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Forum TERATEC 2014
Atelier 4 - Mercredi 2 juillet de 9h00 à 12h30
Simulation des matériaux: nouveaux matériaux, usage et tenue en fonction

Decoherence and electron transfers within proteins: are quantum effects relevant for biology ?

Aurélien DE LA LANDE

Abstract : The development of experimental techniques over the last decades has enabled a finer and finer investigation of the molecular mechanisms underlying biological processes (e.g. photosynthesis, cellular respiration, enzymatic catalysis) up to the point of revealing quantum effects like electron or proton tunneling or long lived coherences. Such fine quantum effects appear as surprising given the warm soft nature of biological media, as opposed to the cold hard world where quantum effects dominate. There is today an intense activity over the world to probe, interpret and understand the relevance of quantum effects in biology. So far, however, it has not been established that quantum effects are required for efficient biological functions. A more detailed understanding of quantum coherent effects demands thorough and comprehensive investigations combining the quantum dynamic theory with structure-based modeling based on quantum chemical calculations and molecular dynamics simulations.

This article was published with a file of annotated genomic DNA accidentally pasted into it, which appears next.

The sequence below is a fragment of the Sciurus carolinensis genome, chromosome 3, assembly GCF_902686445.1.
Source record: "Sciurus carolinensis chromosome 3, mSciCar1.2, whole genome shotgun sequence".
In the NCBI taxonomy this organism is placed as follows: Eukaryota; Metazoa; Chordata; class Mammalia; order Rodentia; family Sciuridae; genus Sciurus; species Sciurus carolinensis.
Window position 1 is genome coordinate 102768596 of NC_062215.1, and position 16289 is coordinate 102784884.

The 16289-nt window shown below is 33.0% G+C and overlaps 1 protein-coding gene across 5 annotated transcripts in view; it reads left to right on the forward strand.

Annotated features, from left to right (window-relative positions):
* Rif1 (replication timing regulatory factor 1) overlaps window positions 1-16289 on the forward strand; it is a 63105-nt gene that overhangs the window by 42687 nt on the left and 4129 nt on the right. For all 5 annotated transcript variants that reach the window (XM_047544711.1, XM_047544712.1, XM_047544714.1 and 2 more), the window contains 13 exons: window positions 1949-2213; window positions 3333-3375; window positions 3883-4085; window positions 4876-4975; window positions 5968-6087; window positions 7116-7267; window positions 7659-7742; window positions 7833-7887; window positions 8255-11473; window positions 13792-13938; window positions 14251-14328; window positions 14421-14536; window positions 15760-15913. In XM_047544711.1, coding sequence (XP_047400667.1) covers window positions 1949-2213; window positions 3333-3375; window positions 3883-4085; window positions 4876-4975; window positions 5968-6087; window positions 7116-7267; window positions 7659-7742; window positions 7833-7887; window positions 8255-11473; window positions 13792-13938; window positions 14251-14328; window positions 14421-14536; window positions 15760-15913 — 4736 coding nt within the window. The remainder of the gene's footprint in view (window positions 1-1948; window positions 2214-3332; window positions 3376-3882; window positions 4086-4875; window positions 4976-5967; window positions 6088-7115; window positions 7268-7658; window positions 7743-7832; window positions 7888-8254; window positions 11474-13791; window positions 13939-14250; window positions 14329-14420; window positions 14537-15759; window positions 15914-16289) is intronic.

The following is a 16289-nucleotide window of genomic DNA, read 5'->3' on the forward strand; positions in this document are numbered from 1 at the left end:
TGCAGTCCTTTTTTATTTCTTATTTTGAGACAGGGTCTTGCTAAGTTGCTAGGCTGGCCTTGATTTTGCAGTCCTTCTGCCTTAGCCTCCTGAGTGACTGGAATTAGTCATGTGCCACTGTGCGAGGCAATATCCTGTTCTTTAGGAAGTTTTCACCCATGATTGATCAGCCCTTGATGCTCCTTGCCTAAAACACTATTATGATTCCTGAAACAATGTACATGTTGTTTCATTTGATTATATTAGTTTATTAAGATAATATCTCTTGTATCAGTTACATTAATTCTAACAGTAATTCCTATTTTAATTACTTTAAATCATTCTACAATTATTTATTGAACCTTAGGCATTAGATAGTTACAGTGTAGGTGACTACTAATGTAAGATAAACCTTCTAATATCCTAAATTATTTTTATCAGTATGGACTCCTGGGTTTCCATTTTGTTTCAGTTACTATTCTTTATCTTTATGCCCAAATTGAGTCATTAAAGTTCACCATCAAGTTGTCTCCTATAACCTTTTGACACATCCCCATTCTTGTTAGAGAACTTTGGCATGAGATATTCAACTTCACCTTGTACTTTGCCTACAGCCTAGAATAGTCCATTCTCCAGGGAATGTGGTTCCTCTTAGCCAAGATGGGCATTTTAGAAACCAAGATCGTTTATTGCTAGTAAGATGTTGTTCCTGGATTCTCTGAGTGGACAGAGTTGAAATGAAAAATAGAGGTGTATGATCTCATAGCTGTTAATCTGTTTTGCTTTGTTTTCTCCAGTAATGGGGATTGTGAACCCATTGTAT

During this presentation I will present some results obtained by our group on the understanding of the role played by coherences in biological electron transfers. I will insist on the current methodological locks and on the computational strategies we are developing to circumvent them. Recent simulations of ultrafast electron transfers within plant cryptochromes will be presented.[3]

Biographie : Aurélien DE LA LANDE
Aurélien de la Lande is Chargé de Recherche CNRS, at the Laboratoire de Chimie Physique of University Paris Sud. He graduated from the higher school of Chemistry ESCOM (Ecole Supérieure de Chimie Organique et Minérale) in 2004. He then prepared a PhD in theoretical chemistry under a French-Spanish co-supervision. He investigated the catalytic mechanism of hydroxylation by copper enzymes, employing multi-scale approaches (quantum chemistry, molecular dynamics with classical force fields, hybrid QM/MM schemes). He moved for a two-year post-doctoral position in Calgary, Canada, between 2007 and 2009, to work on the development of Density Functional Theory methods for dealing with electron tunneling in biological systems. His current interests at LCP are centered on the investigation of electron and proton transfers in complex systems such as peptides or proteins. His is particularly interested in the manifestation of electronic coherences biological processes.

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